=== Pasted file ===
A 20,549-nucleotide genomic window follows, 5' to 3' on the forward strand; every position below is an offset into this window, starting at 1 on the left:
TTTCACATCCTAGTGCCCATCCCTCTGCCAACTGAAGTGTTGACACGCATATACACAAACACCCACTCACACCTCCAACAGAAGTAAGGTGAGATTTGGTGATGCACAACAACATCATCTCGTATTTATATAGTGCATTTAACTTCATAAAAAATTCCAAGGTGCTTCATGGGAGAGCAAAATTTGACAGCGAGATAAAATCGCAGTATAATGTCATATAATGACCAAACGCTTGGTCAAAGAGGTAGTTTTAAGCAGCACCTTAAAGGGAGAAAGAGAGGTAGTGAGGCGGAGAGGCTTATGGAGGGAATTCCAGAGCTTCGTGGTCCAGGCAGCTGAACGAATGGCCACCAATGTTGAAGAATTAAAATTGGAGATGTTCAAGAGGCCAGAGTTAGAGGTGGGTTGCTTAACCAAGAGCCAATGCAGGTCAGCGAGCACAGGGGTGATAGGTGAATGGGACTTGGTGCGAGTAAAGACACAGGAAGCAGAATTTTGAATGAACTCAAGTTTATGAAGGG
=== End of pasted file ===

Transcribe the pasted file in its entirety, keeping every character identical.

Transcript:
A 20,549-nucleotide genomic window follows, 5' to 3' on the forward strand; every position below is an offset into this window, starting at 1 on the left:
TTTCACATCCTAGTGCCCATCCCTCTGCCAACTGAAGTGTTGACACGCATATACACAAACACCCACTCACACCTCCAACAGAAGTAAGGTGAGATTTGGTGATGCACAACAACATCATCTCGTATTTATATAGTGCATTTAACTTCATAAAAAATTCCAAGGTGCTTCATGGGAGAGCAAAATTTGACAGCGAGATAAAATCGCAGTATAATGTCATATAATGACCAAACGCTTGGTCAAAGAGGTAGTTTTAAGCAGCACCTTAAAGGGAGAAAGAGAGGTAGTGAGGCGGAGAGGCTTATGGAGGGAATTCCAGAGCTTCGTGGTCCAGGCAGCTGAACGAATGGCCACCAATGTTGAAGAATTAAAATTGGAGATGTTCAAGAGGCCAGAGTTAGAGGTGGGTTGCTTAACCAAGAGCCAATGCAGGTCAGCGAGCACAGGGGTGATAGGTGAATGGGACTTGGTGCGAGTAAAGACACAGGAAGCAGAATTTTGAATGAACTCAAGTTTATGAAGGG